In other words, Shea’s book is a view from above of how things should be and a manifesto for action using the Church’s own words, and Pezzulo’s book is about what it’s like on the ground when the Church’s social teaching, embodied in the Works of Mercy, is applied in the mud and stink of a world.
Both of the writers have reputations online for being outspoken, including about politics. Both of the books, however, are evenly written with passion and clarity, and are apolitical in terms of American politics even as they are political in terms of Gospel application.
The political dimension can be seen throughout Shea’s work because he builds his case for all social teaching on the idea of the common good. When he writes of the idea of solidarity, he says that it, “…emphasizes the universality and interdependence of God’s provision for each member of the human race, as well as his call to us to play an active role in that provision.” (p. 105) We have to participate in that provision, in whatever way we can, because we are indebted to the entire world; “We owe God an unpayable debt for literally everything. But we also owe our family, our country, our civilization, and the entire human race for a colossal bounty of gifts. They gave us food, clothing shelter, education, language, Shakespeare, fishing, physics, a million recipes, Star Wars, Homer the Beatles, the Bible, bubble gum, pencils, penicillin, aspirin, automobiles, indoor plumbing, and a billion other things we could not have thought of, much less created on our own. We depend on others – and the organizing power of the state – for a host of things. Therefore we owe those people – and the state – a debt not of charity but of justice…” (p. 115)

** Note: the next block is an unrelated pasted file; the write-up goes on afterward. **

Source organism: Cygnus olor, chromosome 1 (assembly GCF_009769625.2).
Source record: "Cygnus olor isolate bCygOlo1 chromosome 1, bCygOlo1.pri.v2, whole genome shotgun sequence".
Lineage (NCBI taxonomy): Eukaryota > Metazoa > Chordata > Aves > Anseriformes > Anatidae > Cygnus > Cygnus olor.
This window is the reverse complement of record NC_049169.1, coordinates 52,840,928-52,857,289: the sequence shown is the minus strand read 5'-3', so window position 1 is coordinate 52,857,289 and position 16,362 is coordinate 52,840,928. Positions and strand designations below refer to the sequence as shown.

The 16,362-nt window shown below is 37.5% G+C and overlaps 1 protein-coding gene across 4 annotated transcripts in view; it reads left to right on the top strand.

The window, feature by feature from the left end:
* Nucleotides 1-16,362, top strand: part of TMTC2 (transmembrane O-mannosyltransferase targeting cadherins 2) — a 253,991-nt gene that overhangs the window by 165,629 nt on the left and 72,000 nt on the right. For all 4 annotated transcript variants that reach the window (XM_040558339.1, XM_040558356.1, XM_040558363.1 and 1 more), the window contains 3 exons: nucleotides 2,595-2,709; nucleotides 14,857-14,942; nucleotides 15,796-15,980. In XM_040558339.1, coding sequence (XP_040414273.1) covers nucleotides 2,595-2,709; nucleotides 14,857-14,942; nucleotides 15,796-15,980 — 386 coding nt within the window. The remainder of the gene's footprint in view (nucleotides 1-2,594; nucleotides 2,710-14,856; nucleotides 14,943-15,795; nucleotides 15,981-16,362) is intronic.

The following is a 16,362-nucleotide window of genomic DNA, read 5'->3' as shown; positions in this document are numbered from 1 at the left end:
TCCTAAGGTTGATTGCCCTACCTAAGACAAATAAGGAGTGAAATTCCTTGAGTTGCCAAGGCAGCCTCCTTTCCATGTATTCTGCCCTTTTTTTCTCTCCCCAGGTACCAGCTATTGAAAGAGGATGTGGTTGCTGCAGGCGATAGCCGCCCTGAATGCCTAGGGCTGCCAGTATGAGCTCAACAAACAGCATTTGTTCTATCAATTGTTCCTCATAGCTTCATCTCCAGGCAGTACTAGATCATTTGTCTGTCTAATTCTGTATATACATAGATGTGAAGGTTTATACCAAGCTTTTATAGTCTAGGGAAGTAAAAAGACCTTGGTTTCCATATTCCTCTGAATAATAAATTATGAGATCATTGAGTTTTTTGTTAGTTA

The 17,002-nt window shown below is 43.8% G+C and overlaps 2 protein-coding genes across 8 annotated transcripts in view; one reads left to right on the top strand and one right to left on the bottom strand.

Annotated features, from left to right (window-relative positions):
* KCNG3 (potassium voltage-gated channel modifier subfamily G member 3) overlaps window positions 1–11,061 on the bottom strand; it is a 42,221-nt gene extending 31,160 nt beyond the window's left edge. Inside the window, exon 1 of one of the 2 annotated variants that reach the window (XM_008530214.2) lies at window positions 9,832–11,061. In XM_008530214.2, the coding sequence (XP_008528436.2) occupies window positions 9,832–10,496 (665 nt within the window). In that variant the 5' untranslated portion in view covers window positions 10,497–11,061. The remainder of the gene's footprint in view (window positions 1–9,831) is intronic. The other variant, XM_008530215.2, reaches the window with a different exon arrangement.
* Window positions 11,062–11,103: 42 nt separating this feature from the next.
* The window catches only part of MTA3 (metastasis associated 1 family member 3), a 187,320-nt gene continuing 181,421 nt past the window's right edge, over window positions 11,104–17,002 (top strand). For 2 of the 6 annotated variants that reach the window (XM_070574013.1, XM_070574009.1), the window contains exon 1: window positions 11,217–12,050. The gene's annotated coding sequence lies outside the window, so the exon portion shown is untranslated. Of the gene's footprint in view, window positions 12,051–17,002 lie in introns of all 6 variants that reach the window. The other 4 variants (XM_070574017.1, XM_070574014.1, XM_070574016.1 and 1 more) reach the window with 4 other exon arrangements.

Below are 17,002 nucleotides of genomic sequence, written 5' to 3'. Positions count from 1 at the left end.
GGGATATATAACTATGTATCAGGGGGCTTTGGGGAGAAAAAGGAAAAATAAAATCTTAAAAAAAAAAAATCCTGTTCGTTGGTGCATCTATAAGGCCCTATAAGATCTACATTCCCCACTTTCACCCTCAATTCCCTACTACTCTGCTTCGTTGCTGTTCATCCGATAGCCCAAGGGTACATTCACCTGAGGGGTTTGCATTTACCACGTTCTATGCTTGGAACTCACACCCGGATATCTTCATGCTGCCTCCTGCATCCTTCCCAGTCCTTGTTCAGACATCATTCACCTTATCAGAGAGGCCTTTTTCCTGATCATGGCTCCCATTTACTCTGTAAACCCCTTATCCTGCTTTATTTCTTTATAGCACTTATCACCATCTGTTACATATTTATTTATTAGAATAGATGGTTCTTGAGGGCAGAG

Parts of Shea’s book were written after the COVID-19 pandemic had begun, and in his discussion of solidarity, he points out that showing solidarity can have different applications depending on what rung of society’s ladder one stands on; the roles of families in this application was to shelter at home, while the role of health care workers was to treat the sick and the role of the medical and scientific community was to communicate clearly and globally their discoveries. (p. 97) In doing their part, they are rendering payment, not to nullify, but to acknowledge their debt of interconnectedness and their duty to act as the hands of God.